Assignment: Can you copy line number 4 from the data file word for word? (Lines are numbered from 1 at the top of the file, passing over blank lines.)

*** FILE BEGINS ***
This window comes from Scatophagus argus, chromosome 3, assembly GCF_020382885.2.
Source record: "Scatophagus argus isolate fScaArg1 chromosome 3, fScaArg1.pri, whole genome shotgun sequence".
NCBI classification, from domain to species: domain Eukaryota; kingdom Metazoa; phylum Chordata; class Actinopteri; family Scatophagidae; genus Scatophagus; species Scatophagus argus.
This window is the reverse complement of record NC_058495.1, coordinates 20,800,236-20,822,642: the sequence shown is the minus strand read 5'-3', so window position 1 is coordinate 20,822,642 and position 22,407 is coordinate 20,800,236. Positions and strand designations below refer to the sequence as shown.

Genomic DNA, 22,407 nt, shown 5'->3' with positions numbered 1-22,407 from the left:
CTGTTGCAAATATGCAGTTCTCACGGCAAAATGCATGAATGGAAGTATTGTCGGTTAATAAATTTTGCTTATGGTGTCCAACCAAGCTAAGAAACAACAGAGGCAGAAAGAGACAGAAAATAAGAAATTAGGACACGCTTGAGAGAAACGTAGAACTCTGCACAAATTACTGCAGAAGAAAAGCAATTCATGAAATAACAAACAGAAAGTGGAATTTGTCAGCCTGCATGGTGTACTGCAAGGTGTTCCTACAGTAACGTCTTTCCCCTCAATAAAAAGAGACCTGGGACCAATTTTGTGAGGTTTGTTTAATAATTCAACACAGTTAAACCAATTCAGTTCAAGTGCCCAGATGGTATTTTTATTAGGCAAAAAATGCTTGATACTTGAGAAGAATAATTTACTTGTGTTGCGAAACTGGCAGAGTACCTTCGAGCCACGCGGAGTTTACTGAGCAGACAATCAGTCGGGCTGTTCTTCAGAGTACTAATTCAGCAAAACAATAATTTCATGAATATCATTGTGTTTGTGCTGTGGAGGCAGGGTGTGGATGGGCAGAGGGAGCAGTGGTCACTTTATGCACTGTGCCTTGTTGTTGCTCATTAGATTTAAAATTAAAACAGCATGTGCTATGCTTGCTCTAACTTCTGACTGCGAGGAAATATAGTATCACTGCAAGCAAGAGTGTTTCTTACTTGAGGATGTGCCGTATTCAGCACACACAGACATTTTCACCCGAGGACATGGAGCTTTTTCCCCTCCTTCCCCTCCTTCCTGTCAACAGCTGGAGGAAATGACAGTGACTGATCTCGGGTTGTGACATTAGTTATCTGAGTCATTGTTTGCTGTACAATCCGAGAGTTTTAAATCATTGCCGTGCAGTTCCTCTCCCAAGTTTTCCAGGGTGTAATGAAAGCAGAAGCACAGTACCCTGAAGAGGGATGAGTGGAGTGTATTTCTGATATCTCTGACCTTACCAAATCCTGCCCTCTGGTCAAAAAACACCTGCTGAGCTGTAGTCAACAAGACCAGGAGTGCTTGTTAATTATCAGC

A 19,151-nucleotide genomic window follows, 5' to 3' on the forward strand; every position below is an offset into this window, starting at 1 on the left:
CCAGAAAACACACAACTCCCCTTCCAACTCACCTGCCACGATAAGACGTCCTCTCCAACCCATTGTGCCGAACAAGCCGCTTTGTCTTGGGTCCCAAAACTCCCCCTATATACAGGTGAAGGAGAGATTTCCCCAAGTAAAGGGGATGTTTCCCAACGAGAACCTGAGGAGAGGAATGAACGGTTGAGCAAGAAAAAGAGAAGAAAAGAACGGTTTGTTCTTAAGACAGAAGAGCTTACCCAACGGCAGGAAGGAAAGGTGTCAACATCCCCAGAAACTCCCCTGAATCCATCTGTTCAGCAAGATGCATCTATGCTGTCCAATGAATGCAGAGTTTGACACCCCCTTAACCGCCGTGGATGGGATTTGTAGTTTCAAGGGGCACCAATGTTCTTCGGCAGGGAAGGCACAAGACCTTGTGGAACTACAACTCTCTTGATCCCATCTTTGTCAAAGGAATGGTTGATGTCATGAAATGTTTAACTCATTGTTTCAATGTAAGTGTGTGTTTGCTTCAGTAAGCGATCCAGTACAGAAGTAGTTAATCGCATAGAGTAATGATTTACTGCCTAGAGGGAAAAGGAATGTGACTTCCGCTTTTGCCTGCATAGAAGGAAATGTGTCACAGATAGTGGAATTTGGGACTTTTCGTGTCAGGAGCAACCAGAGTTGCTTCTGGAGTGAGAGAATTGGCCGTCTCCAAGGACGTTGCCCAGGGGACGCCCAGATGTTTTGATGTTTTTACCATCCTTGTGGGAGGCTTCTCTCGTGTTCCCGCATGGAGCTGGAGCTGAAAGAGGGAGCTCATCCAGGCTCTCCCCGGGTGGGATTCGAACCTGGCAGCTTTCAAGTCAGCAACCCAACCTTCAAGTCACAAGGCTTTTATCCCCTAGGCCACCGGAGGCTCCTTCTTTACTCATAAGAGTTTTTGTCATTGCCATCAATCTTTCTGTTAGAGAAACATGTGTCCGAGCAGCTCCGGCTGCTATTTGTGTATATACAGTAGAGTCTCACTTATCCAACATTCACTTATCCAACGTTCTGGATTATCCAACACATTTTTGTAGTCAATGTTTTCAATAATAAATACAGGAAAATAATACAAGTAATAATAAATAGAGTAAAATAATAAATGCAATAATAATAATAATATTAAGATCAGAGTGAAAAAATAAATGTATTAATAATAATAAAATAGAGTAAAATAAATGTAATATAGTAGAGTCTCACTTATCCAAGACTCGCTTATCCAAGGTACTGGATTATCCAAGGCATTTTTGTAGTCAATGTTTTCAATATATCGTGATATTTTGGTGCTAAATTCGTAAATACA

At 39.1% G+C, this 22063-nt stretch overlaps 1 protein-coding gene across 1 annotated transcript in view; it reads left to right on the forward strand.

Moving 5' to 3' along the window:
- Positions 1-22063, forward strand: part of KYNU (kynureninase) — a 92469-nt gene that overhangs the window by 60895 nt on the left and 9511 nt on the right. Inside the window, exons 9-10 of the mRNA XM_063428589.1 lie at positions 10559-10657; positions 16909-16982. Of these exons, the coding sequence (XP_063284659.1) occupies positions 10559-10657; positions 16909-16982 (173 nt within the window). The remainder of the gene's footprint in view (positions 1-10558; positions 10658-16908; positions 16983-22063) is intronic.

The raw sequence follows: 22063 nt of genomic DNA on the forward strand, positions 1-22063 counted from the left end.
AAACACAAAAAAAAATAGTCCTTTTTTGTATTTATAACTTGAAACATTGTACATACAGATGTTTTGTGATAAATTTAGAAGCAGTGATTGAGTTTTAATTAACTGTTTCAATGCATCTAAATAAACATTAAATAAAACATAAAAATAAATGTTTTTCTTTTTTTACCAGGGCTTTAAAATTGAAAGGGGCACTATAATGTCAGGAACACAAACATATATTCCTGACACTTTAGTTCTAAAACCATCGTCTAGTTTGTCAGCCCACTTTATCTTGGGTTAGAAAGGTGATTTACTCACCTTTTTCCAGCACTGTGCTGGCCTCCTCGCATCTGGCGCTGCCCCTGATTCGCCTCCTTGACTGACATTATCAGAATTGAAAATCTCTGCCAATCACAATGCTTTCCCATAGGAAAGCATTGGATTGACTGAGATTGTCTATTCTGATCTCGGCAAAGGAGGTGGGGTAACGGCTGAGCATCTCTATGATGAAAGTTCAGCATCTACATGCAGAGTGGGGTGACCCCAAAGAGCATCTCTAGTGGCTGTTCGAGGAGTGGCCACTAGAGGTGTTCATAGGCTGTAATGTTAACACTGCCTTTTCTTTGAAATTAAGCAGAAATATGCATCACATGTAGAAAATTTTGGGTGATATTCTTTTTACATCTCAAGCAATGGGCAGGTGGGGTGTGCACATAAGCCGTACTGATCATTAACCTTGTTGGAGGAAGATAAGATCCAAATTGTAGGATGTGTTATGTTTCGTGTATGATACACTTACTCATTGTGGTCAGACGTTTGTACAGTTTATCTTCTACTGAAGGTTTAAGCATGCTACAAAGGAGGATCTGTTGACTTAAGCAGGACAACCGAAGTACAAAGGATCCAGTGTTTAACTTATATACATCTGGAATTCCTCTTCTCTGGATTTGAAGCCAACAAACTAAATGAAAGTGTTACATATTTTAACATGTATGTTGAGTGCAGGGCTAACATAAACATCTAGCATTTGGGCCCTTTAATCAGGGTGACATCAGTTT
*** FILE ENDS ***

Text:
This window is the reverse complement of record NC_058495.1, coordinates 20,800,236-20,822,642: the sequence shown is the minus strand read 5'-3', so window position 1 is coordinate 20,822,642 and position 22,407 is coordinate 20,800,236. Positions and strand designations below refer to the sequence as shown.